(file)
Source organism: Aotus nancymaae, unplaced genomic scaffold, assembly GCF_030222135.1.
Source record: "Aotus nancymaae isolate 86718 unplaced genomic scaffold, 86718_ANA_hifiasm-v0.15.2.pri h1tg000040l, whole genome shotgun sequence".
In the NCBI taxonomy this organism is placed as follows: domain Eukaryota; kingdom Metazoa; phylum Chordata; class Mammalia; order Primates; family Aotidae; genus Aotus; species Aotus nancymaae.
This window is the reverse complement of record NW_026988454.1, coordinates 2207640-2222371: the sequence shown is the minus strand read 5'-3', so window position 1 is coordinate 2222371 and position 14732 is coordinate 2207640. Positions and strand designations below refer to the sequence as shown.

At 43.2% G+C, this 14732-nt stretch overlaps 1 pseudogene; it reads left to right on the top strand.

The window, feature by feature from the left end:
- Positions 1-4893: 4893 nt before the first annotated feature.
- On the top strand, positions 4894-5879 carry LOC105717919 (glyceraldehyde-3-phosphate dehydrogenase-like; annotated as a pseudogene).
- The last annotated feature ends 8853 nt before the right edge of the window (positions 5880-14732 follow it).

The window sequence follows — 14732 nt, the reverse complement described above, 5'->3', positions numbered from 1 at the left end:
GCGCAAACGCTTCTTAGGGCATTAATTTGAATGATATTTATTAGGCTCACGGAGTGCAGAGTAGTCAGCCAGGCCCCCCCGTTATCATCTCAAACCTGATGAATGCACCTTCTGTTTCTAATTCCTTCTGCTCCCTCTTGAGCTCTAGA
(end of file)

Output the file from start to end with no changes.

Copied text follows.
Source organism: Aotus nancymaae, unplaced genomic scaffold, assembly GCF_030222135.1.
Source record: "Aotus nancymaae isolate 86718 unplaced genomic scaffold, 86718_ANA_hifiasm-v0.15.2.pri h1tg000040l, whole genome shotgun sequence".
In the NCBI taxonomy this organism is placed as follows: domain Eukaryota; kingdom Metazoa; phylum Chordata; class Mammalia; order Primates; family Aotidae; genus Aotus; species Aotus nancymaae.
This window is the reverse complement of record NW_026988454.1, coordinates 2207640-2222371: the sequence shown is the minus strand read 5'-3', so window position 1 is coordinate 2222371 and position 14732 is coordinate 2207640. Positions and strand designations below refer to the sequence as shown.

At 43.2% G+C, this 14732-nt stretch overlaps 1 pseudogene; it reads left to right on the top strand.

The window, feature by feature from the left end:
- Positions 1-4893: 4893 nt before the first annotated feature.
- On the top strand, positions 4894-5879 carry LOC105717919 (glyceraldehyde-3-phosphate dehydrogenase-like; annotated as a pseudogene).
- The last annotated feature ends 8853 nt before the right edge of the window (positions 5880-14732 follow it).

The window sequence follows — 14732 nt, the reverse complement described above, 5'->3', positions numbered from 1 at the left end:
GCGCAAACGCTTCTTAGGGCATTAATTTGAATGATATTTATTAGGCTCACGGAGTGCAGAGTAGTCAGCCAGGCCCCCCCGTTATCATCTCAAACCTGATGAATGCACCTTCTGTTTCTAATTCCTTCTGCTCCCTCTTGAGCTCTAGA